When to divide agapanthus for flowering in late summer or early fall is a question that almost every grower asks. The ideal time to divide your plants for flowering is either in spring or early fall when you see the new shoots springing or in late autumn when the last flowers have fallen. Some plant breeders would recommend spring or fall when to divide agapanthus, while others would prefer the middle of the fall or early spring. Agapanthus usually flower in May or June and in some areas in July. The flowering period is generally longer in southern states such as Mississippi, Alabama and Arkansas compared to those in more northern states like North Dakota and Minnesota.
Most experts would agree that the best time to divide agapanthus for flowering is late summer. Some will even go as far as to say that you should divide the plant just before the flowering period starts. But how do you know when to divide agapanthus? Well, there are two main types of this perennial. There are deciduous varieties which shed their leaves in autumn and re-grow in the winter; while the non-deciduous varieties that do not lose their leaves in autumn and bloom again in the winter.
These two main types of this plant are considered the true agapanthus, and the false one is considered the false agapanthus which is technically not a true type. It is the non-deciduous varieties that are often sold in nurseries and garden centers as true agapanthus. The difference between these two plants is that the true one will shed its leaves in autumn and re-grow in winter, and the false one does not have leaves in autumn and blooms all year round. It is important to note that garden forks can be used successfully in such false clumps.
In order for you to determine when to divide agapanthus, it is best to observe the plants closely. Identify the clumps and see if they are solid and consistent. In your first observation, if you see some distinct color on the leaves or the stalk itself, you know you are viewing true clumps. You can try pinching individual leaves to make sure you are getting a solid mass. This is an excellent way to get a good idea on how much of a plant is being produced.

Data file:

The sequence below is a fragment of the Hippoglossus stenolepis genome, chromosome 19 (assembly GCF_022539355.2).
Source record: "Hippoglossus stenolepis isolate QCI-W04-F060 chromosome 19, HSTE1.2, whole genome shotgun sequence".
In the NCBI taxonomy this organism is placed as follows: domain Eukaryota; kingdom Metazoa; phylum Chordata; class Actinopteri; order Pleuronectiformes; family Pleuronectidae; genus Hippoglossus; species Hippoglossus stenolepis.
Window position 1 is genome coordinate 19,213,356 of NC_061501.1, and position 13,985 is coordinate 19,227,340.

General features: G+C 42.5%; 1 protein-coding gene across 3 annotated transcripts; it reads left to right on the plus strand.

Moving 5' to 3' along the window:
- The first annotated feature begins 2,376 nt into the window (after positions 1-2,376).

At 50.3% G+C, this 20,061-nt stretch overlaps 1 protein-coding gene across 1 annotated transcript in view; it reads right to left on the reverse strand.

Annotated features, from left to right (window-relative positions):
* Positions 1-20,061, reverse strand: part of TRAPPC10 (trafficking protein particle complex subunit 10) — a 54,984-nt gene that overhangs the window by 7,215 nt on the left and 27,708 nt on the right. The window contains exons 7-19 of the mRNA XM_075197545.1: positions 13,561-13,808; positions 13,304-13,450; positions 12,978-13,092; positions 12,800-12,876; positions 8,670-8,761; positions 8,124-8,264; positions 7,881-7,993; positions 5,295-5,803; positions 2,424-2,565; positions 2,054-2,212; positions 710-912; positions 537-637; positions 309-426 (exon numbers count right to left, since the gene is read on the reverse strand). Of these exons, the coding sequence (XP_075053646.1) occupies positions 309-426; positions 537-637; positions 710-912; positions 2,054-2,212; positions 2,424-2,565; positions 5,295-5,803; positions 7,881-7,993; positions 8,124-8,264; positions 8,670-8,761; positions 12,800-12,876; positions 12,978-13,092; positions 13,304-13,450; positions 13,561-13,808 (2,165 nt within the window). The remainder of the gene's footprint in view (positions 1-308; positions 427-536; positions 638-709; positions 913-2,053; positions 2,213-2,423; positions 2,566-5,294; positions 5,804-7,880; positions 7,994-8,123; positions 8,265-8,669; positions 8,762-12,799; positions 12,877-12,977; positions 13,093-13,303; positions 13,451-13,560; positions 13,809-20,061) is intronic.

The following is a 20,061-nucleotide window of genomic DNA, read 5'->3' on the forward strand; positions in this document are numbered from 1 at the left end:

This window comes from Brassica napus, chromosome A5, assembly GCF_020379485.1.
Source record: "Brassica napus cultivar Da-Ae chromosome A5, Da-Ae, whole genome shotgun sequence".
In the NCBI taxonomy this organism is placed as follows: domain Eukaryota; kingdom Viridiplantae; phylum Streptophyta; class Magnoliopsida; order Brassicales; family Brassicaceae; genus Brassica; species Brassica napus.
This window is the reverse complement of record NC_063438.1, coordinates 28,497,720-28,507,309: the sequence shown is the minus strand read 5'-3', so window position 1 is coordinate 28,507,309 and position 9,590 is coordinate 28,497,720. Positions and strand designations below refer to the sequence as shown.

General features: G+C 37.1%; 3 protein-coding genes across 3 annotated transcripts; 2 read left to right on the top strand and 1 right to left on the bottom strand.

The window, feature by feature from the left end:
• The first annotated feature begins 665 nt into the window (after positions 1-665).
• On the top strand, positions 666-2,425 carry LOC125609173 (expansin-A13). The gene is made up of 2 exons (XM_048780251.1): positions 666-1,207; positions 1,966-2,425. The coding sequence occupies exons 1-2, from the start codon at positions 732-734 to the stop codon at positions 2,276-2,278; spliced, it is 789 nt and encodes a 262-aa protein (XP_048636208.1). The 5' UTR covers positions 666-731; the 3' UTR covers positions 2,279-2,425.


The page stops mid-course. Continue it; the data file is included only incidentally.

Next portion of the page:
When you have determined how much of a plant is being produced and the clumps you have come across, the next step is to use garden forks. Hold one fork in each hand and push the spade deep into the ground next to the clump you have observed. Look for a mass of plant roots near the surface. If you cannot find any, divide the plant into two. That way, you will be able to easily remove the seeds from each individual stem.
Once you have divided the clumps, remove them carefully from the garden fork. Set them aside to dry. It may take several days for the spade to break up enough of the clumps to be manageable. You can place these clumps in plastic bags and keep them in the refrigerator until you are ready to replant them into your garden.
When the time comes to replant, be sure that you have picked the right type of clump. Most plants grow best when they are division rather than planting. Do not plant the entire clump at once. Planting individual plants will allow you to choose the appropriate seasonings. This is especially important with younger seedlings, who are more sensitive to the type of herb you use.
Some gardeners like to divide agapanthus because it helps them to manage their herb garden. If you are a gardener who grows a variety of different plants, then you might consider having an entire clump go through a training session. When you divide agapanthus, you can train them to grow better and faster. If you have other plants that you want to share with, then you will also be able to provide them with what they need to stay healthy.